WASHINGTON — Sean Burch planned to scale 31 unclimbed mountains in Nepal. He didn’t plan to have to prove to locals that he had accomplished the feat.
Thankfully for him, Burch had his phone with him.
“I set a new world record by making the most first ascents of previously unclimbed mountains in Nepal’s history,” said Sean Burch, of Marshall, Virginia.
“I made 31 first ascents in 21 days of climbing, in far-western Nepal.”
The Fauquier County resident spent up to 16 hours per day climbing, battling severe winds, high altitudes, snow, trenchfoot, frostbite, and severe hypothermia.
The 31 mountains ranged in height from 16,000 to 19,000 feet.
The height of the mountains came into question, when a reporter in Kathmandu claimed Burch had climbed mountains more than 19,000 feet, which would have required him to pay permit fees.
In addition, the article questioned whether it would have been physically possible for Burch to climb 31 ascents in 21 days.
Burch said the features of his satellite phone “were a godsend” in proving his climb.
Using his Iridium Push-to-Talk (PTT) device, Burch had sent messages from each summit, which pinpointed his location on a map.
“You can set it up so someone can receive an instant location link to where you are, as soon as you turn on the phone and have satellite service,” said Burch.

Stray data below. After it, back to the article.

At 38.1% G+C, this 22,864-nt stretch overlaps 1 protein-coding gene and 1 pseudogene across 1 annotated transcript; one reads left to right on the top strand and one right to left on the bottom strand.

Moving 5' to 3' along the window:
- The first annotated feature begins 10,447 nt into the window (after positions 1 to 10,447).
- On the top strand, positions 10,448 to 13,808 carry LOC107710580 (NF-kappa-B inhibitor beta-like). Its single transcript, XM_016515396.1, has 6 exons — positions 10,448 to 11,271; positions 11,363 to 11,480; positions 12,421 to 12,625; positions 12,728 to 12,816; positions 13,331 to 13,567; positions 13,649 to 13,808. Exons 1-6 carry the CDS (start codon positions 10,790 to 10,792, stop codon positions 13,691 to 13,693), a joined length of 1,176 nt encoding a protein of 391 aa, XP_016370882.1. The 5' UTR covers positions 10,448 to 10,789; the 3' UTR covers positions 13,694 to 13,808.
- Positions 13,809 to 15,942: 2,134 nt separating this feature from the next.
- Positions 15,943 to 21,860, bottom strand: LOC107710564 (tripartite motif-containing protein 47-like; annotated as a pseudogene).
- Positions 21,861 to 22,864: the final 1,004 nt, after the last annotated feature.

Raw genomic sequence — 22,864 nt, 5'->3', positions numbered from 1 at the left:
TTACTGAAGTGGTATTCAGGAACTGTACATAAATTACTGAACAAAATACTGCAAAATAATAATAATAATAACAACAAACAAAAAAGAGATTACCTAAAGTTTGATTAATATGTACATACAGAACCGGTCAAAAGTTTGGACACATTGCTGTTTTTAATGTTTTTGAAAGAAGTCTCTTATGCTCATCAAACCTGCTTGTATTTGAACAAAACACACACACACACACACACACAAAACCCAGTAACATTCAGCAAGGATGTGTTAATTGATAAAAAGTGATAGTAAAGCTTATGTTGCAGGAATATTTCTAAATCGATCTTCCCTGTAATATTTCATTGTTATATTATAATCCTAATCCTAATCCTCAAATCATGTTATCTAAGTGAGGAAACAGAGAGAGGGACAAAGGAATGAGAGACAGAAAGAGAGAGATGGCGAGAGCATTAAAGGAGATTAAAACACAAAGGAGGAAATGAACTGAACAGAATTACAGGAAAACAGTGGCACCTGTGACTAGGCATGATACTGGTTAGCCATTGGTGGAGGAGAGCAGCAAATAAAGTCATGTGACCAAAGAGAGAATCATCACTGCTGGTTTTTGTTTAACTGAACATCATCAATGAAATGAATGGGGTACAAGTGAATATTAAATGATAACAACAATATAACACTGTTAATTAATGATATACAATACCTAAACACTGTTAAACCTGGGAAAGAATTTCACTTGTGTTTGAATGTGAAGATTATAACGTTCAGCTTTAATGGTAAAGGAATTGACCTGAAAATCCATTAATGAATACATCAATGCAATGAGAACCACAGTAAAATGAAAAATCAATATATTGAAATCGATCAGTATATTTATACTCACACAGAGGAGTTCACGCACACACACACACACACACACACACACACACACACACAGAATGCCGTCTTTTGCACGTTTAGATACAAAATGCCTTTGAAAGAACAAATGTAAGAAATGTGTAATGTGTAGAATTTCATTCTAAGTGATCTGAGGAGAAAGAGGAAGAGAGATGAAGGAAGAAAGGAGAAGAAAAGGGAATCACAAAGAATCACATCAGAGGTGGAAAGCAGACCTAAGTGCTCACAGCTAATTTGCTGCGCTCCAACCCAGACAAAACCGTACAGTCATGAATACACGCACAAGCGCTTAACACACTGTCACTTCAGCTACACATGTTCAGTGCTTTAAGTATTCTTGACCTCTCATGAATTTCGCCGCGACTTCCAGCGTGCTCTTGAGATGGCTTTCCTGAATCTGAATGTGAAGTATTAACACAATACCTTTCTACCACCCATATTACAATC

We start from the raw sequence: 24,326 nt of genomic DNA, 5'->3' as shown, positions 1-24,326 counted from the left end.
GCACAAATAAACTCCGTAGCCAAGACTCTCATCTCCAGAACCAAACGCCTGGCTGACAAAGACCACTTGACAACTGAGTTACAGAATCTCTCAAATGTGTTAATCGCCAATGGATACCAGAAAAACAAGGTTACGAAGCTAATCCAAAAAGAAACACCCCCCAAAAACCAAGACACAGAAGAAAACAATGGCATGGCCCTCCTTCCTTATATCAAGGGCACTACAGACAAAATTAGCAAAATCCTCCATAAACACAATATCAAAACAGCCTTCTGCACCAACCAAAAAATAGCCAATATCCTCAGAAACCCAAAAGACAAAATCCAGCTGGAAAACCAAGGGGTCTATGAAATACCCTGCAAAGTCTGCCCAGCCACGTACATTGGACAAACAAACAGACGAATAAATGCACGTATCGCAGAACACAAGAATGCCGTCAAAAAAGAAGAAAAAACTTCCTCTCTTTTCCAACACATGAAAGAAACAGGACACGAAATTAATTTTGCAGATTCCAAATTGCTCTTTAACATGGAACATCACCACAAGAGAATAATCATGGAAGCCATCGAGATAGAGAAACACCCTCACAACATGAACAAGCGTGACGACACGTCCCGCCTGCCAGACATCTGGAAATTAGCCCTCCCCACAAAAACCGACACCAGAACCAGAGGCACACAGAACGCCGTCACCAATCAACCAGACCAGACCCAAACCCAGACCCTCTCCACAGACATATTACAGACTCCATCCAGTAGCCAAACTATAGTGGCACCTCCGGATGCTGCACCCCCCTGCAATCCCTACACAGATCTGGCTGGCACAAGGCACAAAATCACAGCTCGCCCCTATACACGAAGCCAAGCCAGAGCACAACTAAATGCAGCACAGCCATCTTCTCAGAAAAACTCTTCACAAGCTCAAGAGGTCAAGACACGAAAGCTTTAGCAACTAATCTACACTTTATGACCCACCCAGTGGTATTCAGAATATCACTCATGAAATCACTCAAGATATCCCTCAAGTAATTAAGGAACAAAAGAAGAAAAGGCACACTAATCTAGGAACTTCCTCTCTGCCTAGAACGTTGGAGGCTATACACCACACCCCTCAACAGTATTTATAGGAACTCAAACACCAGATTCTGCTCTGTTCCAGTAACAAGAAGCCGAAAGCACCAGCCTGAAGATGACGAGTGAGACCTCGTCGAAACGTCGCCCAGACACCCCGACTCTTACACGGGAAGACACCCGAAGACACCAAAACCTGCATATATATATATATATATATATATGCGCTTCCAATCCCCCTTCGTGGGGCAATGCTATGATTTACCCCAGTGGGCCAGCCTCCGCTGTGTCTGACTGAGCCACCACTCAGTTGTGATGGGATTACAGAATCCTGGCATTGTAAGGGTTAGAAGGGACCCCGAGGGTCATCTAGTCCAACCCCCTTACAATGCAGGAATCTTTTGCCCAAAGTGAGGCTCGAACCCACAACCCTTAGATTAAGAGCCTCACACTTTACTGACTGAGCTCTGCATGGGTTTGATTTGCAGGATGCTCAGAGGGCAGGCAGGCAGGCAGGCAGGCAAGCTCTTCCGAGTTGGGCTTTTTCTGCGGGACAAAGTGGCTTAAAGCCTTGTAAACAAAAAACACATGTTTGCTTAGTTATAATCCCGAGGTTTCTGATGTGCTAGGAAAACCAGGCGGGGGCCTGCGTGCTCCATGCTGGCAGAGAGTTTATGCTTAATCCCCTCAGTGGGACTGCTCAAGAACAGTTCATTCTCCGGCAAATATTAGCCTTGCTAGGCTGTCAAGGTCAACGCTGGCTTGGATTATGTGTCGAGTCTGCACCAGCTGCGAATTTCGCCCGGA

Burch said letters from government entities in Nepal now prove he achieved his 8th world record.
McLean, Virginia-based Iridium has been a longtime sponsor of Burch’s endeavors. He said the satellite phone’s global service has allowed him to make calls from the North Pole.
Iridium will launch its first 10 satellites in its new NEXT line, when Elon Musk’s SpaceX Falcon 9 returns to space.
Musk’s company will launch the Iridium satellites Jan. 8, according to The Wall Street Journal.
After two recent SpaceX failures, the company was temporarily grounded, which delayed the launch of the new Iridium satellites.
Iridium’s current satellites, which were supposed to function for 7 or 8 years, have been in space for 17 years.
Eventually, 66 operational NEXT satellites — and a few spares — will be launched into orbit, replacing the company’s aging constellation.
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